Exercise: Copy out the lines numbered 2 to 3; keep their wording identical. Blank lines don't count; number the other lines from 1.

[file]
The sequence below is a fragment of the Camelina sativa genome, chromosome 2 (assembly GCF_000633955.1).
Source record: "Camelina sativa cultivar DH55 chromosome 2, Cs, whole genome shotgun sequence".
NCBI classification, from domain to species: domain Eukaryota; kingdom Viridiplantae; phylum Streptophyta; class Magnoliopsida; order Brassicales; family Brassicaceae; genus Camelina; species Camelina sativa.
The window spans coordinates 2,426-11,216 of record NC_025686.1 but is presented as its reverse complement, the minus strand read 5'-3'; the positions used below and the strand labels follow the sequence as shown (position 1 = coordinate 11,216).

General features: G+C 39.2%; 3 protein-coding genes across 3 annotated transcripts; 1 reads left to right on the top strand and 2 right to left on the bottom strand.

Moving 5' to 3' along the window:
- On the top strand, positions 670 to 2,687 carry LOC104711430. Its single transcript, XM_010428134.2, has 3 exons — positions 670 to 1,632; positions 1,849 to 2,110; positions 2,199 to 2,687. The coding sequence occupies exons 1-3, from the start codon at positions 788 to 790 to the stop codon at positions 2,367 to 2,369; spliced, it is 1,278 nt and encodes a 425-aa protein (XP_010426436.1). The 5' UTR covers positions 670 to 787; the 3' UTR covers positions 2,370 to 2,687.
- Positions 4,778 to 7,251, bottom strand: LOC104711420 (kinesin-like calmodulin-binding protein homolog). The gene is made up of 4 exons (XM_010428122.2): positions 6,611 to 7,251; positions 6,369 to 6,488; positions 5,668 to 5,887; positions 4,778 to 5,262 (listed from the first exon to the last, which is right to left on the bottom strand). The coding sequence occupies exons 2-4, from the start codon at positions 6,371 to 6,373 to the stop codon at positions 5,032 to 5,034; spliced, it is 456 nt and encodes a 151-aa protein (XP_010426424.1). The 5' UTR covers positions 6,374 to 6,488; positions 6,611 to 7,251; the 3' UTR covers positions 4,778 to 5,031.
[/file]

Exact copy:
Source record: "Camelina sativa cultivar DH55 chromosome 2, Cs, whole genome shotgun sequence".
NCBI classification, from domain to species: domain Eukaryota; kingdom Viridiplantae; phylum Streptophyta; class Magnoliopsida; order Brassicales; family Brassicaceae; genus Camelina; species Camelina sativa.